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Can struggling teams go on a run?
OK, the Toronto Blue Jays did it. They revived their season by winning 11 consecutive games.
Can any of baseball’s other crashing disappointments do the same?
Here is my ranking of those four teams, in reverse order. The team with the worst chance of a turnaround is listed first, the team with the best chance last.
33-43, fourth in AL West, 11 games back
I’ve said it before, and I’ll say it again: The Angels don’t play like a Mike Scioscia team. I’m not sure if Scioscia is failing to connect with the players, if general manager Jerry Dipoto and owner Arte Moreno gave him the wrong players, if it’s a combination of both.
Whatever, the product is ugly.
The only way this team can win is if it hits like crazy, but the Angels rank eighth out of 15 in the AL in runs per game. Josh Hamilton, a phantom all season, is currently out with a sore wrist. Albert Pujols is batting .258 with a .777 OPS, which actually is slightly ahead of where he was at the same point a year ago. Problem is, Pujols is physically compromised, so it’s difficult to imagine him finishing as strong.
The loss of left-hander Jason Vargas, who is suffering from a blood clot in his left armpit, robbed the Angels of one of their few reliable starters. The rotation ranks only 10th in ERA in the AL, and there is little reason to expect improvement — except perhaps from righty Jered Weaver, whose ERA stands at 4.65 after seven starts.
The Angels could get hot again offensively, the way they did when they won eight straight games from May 18 to 26. But seriously, can anyone see them passing the Athletics and Rangers? At the moment, the Mighty Morenos trail even the Mariners.
35-38, third in AL Central, 6½ games back
So much for the impact of George Brett as interim hitting coach.
The Royals are 14-9 since Brett and Pedro Grifol replaced Jack Maloof and Andre David as the team’s hitting instructors, as opposed to 21-29 before the change. But the team is actually scoring fewer runs, dropping from 3.98 to 3.74 per game.
Pitching and defense are the primary reasons the Royals are near .500. Yet, even the pitching is something of a mirage.
While the team leads the American League in ERA, it is only 11th in Fielding Independent Pitching, which measures the effectiveness of pitchers based on results that do not involve fielders. What’s more, the Royals’ pitchers have the league’s sixth lowest strikeout rate, and their opponents’ batting average on balls in play is the fifth lowest.
In other words, they’re getting lucky.
Some rival executives criticized the Royals’ blockbuster with the Rays as a reach, reasoning that the Royals were not good enough to sacrifice a prospect such as Wil Myers in a win-now deal.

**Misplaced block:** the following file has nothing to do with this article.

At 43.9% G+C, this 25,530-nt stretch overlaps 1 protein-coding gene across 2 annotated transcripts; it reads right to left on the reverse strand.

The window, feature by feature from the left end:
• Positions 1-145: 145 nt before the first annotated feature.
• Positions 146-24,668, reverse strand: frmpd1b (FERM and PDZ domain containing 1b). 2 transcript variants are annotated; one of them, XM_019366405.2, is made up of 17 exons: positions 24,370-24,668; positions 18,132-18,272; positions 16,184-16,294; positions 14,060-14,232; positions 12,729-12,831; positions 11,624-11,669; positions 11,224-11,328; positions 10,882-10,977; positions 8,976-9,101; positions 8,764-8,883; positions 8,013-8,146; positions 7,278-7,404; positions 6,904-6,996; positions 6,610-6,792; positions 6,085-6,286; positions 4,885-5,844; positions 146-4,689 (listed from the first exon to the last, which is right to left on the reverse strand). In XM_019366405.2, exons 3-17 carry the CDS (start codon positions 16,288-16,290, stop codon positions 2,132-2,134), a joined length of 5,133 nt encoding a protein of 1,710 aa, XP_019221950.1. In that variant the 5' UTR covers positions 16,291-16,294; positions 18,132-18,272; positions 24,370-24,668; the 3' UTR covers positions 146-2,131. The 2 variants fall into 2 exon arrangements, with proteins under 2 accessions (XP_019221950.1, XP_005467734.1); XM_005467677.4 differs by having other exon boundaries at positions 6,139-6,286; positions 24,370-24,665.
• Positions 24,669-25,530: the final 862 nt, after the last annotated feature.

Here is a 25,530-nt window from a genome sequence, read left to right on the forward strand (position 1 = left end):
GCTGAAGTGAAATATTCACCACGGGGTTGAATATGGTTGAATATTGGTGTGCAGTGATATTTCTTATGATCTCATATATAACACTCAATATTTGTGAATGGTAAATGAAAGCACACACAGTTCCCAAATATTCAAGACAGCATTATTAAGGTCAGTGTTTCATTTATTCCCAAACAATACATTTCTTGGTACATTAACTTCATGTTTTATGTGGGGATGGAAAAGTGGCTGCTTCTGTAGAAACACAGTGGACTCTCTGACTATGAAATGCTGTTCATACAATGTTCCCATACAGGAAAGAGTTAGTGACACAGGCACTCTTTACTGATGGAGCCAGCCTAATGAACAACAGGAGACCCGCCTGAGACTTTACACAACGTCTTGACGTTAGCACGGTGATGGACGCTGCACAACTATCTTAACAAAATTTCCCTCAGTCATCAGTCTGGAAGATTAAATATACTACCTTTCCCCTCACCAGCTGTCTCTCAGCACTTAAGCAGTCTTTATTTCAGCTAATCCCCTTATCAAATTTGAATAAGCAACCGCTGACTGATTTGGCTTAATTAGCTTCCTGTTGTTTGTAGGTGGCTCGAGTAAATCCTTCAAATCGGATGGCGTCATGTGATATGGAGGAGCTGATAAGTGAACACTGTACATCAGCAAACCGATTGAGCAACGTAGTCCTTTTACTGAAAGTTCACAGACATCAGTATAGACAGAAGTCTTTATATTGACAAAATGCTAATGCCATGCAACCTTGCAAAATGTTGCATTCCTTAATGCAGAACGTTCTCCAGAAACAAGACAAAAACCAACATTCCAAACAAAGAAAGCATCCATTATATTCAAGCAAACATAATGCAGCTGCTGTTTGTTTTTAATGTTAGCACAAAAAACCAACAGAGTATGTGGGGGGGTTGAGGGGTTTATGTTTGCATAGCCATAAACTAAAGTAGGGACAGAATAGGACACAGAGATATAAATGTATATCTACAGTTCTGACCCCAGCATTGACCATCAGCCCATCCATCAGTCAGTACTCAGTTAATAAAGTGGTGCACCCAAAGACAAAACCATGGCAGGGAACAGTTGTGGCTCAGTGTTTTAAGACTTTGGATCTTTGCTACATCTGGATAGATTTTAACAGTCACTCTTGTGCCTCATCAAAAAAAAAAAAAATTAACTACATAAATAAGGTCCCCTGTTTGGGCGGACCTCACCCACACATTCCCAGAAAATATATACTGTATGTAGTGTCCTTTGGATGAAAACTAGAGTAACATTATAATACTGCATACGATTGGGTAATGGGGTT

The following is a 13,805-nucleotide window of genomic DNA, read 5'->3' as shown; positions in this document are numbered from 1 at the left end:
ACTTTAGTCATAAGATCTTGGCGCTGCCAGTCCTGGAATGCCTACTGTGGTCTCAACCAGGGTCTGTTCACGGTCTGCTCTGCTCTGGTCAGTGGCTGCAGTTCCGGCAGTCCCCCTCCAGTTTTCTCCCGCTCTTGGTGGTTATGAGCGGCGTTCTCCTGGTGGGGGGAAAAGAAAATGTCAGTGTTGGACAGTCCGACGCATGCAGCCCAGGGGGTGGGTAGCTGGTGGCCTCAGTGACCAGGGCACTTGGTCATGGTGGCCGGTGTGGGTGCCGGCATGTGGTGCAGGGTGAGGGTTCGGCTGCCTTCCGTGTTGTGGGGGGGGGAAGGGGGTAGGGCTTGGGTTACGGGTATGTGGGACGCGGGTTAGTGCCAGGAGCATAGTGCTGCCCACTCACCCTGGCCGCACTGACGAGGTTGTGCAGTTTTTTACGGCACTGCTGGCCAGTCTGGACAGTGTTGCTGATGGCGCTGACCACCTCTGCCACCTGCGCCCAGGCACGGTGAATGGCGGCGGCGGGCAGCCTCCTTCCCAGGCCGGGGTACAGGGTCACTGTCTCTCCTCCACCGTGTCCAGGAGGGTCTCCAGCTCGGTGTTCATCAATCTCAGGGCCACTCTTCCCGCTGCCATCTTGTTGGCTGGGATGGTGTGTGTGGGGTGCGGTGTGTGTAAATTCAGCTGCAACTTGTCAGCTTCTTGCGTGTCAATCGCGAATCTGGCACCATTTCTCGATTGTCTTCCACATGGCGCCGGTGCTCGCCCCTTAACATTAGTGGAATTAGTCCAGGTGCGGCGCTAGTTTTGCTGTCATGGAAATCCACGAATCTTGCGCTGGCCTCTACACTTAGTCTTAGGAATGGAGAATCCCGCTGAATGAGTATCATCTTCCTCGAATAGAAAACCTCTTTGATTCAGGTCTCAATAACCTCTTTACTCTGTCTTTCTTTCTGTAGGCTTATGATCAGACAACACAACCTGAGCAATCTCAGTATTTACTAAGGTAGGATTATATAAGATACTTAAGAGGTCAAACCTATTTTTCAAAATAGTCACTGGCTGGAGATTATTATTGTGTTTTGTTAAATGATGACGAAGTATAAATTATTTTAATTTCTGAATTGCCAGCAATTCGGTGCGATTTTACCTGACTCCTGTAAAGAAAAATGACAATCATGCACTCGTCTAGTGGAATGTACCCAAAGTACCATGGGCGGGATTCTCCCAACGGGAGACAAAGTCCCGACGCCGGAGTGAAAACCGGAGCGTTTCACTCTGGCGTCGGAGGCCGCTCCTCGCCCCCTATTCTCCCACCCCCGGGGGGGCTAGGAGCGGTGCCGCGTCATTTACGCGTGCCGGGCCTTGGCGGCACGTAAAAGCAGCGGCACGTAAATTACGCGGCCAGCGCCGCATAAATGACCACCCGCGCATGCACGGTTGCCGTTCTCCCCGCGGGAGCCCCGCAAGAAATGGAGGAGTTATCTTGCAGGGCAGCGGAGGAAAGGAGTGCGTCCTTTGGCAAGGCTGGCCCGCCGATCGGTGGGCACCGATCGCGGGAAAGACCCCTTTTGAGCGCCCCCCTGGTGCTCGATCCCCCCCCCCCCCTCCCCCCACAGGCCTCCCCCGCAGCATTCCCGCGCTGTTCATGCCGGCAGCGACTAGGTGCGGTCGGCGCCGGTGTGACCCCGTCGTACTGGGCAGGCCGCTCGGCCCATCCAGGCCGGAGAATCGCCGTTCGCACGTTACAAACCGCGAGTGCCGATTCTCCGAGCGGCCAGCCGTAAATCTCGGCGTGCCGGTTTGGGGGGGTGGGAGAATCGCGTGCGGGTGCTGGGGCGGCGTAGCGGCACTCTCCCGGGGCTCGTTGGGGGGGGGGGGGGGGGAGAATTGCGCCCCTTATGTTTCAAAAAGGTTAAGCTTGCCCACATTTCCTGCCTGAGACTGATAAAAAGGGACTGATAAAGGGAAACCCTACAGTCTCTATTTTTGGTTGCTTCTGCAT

I disagreed with that assessment initially, but not now. I’m skeptical that the Royals can catch the Indians, much less the Tigers.
32-42, fifth in NL West, 8½ games back
My feeling now is the same it has been all season — they’re bound to play better. Of course, it would be nice to see it already. The Dodgers’ longest winning streak is three games — and they did it once, from April 5 to 7.
Few teams boast a trio of starting pitchers as formidable as Clayton Kershaw, Zack Greinke and Hyun-Jin Ryu. And the Dodgers, according to rival executives, want to add yet another starter in a trade.
So, what’s the problem?
For one thing, the top four teams in the West all are .500 or better, increasing the Dodgers’ degree of difficulty. What’s more, third base remains a major hole for LA, second base isn’t much better and the bullpen ranks next-to-last in the NL in ERA, ahead of only the Phillies.
Still, there is little doubt that the Dodgers are underperforming, especially now that Greinke and shortstop Hanley Ramirez are back.
While I obviously was premature in my prediction a month ago that manager Don Mattingly would be fired, I still hear from too many people in baseball that something is missing with this club.
The Dodgers are still capable of igniting. But only two NL teams — the Nationals and Marlins — are scoring fewer runs per game.
37-38, second in NL East, six games back
Why do I give the Nats the best chance of a turnaround?
Because they’re chasing a flawed Braves team. Because the rest of their division is weak. And because Washington truly is bound to improve.
As Tom Boswell recently wrote in the Washington Post, the Nationals’ offense simply can’t be this bad.
The Nats ranked fifth in the NL in runs last season, averaging 4.51 per game. This season, with mostly the same cast, they’re 14th out of 15, averaging 3.47 per game.
Injuries are part of the problem. Catcher Wilson Ramos has appeared in only 14 games, right fielder Jayson Werth missed nearly a month, left fielder Bryce Harper last played on May 26 and now Werth might be out again.
Other gnawing issues also have surfaced, from right-hander Dan Haren to the failures of the young bench players to the regression of the bullpen, even after the addition of free-agent closer Rafael Soriano.
Still, there is too much talent for the Nats to continue struggling, provided Harper, right-hander Stephen Strasburg and Co. stay reasonably healthy the rest of the way. The team also has several young arms in the minors who either could provide major league help or bring back other pieces in the trades.
I will not be surprised if they win the division.
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